Ear and labyrinth disorders:
Uncommon: vertigo.
Cardiac disorders:
Uncommon: palpitations (in the context of withdrawal syndrome),
supraventricular tachycardia.
Vascular disorders:
Uncommon: vasodilatation, facial flushing,
Rare: hypotension, orthostatic hypotension.
Respiratory, thoracic and mediastinal disorders:
Common: dyspnoea, bronchospasm, cough decreased.
Uncommon: respiratory depression, hiccups.
Gastrointestinal disorders:
Very common: constipation, nausea, vomiting.
Common: abdominal pain, diarrhoea, dry mouth, dyspepsia.
Uncommon: dysphagia, flatulence, eructation, ileus, gastritis.
Frequency not known: dental caries
Hepato-biliary disorders:
Uncommon: increased hepatic enzymes, biliary colic.
Frequency not known: cholestasis
Skin and subcutaneous tissue disorders:
Very common: pruritus.
Common: rash, hyperhidrosis.
Uncommon: dry skin, exfoliative dermatitis, urticaria.
Rare: urticaria
Renal and urinary disorders:

Uncommon: urinary retention, ureteral spasm.
Reproductive system and breast disorders:
Uncommon: amenorrhoea, erectile dysfunction, hypogonadism
Frequency not known: amenorrhoea
General disorders and administration site conditions:
Common: asthenia, fatigue
Uncommon: drug withdrawal syndrome, malaise, oedema, peripheral oedema,
drug tolerance, thirst, pyrexia,chills .
Frequency not known: drug withdrawal syndrome neonatal.
Reporting of suspected adverse reactions
Reporting suspected adverse reactions after authorisation of the medicinal
product is important. It allows continued monitoring of the benefit/risk balance
of the medicinal product. Healthcare professionals are asked to report any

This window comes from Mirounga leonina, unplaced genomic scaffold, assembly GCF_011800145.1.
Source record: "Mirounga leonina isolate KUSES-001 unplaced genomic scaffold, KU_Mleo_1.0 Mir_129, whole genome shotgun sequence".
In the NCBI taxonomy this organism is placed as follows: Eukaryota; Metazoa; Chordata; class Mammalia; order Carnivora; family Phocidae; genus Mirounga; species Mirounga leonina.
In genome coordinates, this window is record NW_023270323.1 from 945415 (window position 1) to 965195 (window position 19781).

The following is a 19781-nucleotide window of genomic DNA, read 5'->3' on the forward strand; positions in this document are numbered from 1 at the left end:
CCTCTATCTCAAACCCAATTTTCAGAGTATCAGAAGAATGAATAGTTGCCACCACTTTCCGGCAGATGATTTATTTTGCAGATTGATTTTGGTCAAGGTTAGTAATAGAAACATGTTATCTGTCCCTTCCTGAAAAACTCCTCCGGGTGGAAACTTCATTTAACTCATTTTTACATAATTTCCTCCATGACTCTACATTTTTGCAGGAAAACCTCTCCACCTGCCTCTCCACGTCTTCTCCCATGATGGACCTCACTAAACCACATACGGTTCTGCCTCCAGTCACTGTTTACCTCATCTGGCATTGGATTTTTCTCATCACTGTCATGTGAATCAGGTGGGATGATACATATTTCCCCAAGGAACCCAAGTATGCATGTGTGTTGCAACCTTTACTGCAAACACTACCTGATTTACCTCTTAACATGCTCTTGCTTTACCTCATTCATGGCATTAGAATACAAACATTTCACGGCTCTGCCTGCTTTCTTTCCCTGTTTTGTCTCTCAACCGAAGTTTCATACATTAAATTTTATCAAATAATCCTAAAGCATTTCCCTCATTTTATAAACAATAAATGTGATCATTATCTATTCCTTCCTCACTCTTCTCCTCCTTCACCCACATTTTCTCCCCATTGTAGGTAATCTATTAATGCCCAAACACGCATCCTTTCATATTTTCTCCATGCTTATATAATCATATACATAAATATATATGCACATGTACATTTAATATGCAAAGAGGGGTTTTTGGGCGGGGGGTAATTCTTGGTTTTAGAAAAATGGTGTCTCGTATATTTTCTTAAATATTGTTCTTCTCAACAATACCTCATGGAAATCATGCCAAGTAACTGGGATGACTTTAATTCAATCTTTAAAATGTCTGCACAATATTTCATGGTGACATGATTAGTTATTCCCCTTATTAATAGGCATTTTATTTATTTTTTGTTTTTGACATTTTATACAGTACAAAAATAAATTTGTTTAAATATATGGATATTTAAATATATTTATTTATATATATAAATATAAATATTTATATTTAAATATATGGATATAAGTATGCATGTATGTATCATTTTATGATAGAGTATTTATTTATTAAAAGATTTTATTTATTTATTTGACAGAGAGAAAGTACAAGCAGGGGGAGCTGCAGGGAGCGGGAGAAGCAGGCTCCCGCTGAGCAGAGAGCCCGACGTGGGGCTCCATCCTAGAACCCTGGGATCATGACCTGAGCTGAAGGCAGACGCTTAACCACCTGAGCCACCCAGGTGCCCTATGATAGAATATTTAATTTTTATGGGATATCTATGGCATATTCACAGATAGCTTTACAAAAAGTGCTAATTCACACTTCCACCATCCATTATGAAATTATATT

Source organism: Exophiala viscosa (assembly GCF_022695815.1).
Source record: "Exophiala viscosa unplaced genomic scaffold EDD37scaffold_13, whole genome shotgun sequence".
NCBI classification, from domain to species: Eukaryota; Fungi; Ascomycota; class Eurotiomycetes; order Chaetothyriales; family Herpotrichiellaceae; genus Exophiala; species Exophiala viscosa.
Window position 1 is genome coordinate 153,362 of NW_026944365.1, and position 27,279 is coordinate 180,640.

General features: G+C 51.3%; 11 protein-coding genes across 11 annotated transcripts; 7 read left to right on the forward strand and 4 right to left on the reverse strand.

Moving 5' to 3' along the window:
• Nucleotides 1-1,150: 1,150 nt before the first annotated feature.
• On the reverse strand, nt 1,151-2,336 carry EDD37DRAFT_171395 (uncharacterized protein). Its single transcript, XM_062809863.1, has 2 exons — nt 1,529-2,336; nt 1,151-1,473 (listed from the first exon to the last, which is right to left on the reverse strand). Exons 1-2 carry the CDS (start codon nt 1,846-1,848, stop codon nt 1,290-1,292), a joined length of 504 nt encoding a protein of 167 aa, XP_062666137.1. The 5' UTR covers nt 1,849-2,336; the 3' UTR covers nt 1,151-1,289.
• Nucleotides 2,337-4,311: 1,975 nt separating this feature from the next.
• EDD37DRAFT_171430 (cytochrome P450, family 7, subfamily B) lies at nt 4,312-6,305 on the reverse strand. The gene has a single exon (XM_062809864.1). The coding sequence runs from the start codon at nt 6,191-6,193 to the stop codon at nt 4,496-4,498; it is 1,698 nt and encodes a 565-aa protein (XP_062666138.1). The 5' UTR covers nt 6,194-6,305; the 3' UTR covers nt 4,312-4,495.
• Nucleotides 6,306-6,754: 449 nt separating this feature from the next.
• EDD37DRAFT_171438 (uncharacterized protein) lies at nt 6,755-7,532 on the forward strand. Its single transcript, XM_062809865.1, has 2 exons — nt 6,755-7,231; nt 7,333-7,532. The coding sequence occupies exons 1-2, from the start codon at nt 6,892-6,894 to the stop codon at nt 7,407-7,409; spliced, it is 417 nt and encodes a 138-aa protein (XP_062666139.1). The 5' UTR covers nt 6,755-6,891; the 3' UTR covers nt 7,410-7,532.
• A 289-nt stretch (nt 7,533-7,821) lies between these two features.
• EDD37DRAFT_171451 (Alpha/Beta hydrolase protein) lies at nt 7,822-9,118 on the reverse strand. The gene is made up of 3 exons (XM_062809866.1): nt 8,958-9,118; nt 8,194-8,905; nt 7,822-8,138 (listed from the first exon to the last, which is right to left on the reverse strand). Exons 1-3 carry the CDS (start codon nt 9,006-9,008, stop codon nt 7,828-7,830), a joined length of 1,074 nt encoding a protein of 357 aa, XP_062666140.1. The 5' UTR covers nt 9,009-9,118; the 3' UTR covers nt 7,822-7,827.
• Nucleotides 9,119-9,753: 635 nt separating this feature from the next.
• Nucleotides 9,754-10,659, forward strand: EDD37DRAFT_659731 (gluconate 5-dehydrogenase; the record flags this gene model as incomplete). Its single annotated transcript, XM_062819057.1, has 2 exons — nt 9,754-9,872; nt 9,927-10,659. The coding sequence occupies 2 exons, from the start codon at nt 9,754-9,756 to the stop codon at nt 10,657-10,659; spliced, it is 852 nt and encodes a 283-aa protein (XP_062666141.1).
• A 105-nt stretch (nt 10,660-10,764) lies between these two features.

suspected adverse reactions via the Yellow Card Scheme at:


Acute overdose with oxycodone can be manifested by miosis, respiratory
depression, hypotension and hallucinations. Circulatory failure and somnolence
progressing to stupor or deepening coma, hypotonia, bradycardia, pulmonary
oedema and death may occur in more severe cases.
The effects of overdosage will be potentiated by the simultaneous ingestion of
alcohol or other psychotropic drugs.
Treatment of oxycodone overdosage: primary attention should be given to the
establishment of a patent airway and institution of assisted or controlled
ventilation. The pure opioid antagonists such as naloxone are specific antidotes
against symptoms from opioid overdose. Other supportive measures should be
employed as needed.
In the case of massive overdosage, administer naloxone intravenously (0.4 to
2 mg for an adult and 0.01 mg/kg body weight for children) if the patient is in a
coma or respiratory depression is present. Repeat the dose at 2 minute intervals
if there is no response. If repeated doses are required an infusion of 60% of the
initial dose per hour is a useful starting point. A solution of 10 mg made up in
50 ml dextrose will produce 200 micrograms/ml for infusion using an IV pump
(dose adjusted to the clinical response). Infusions are not a substitute for
frequent review of the patient’s clinical state. Intramuscular naloxone is an
alternative in the event that IV access is not possible. As the duration of action
of naloxone is relatively short, the patient must be carefully monitored until
spontaneous respiration is reliably re-established. Naloxone is a competitive
antagonist and large doses (4 mg) may be required in seriously poisoned

For less severe overdosage, administer naloxone 0.2 mg intravenously followed
by increments of 0.1 mg every 2 minutes if required.
The patient should be observed for at least 6 hours after the last dose of
Naloxone should not be administered in the absence of clinically significant
respiratory or circulatory depression secondary to oxycodone overdosage.
Naloxone should be administered cautiously to persons who are known, or
suspected, to be physically dependent on oxycodone. In such cases, an abrupt or
complete reversal of opioid effects may precipitate pain and an acute withdrawal
Additional/other considerations:
• Consider activated charcoal (50 g for adults, 10-15 g for children), if a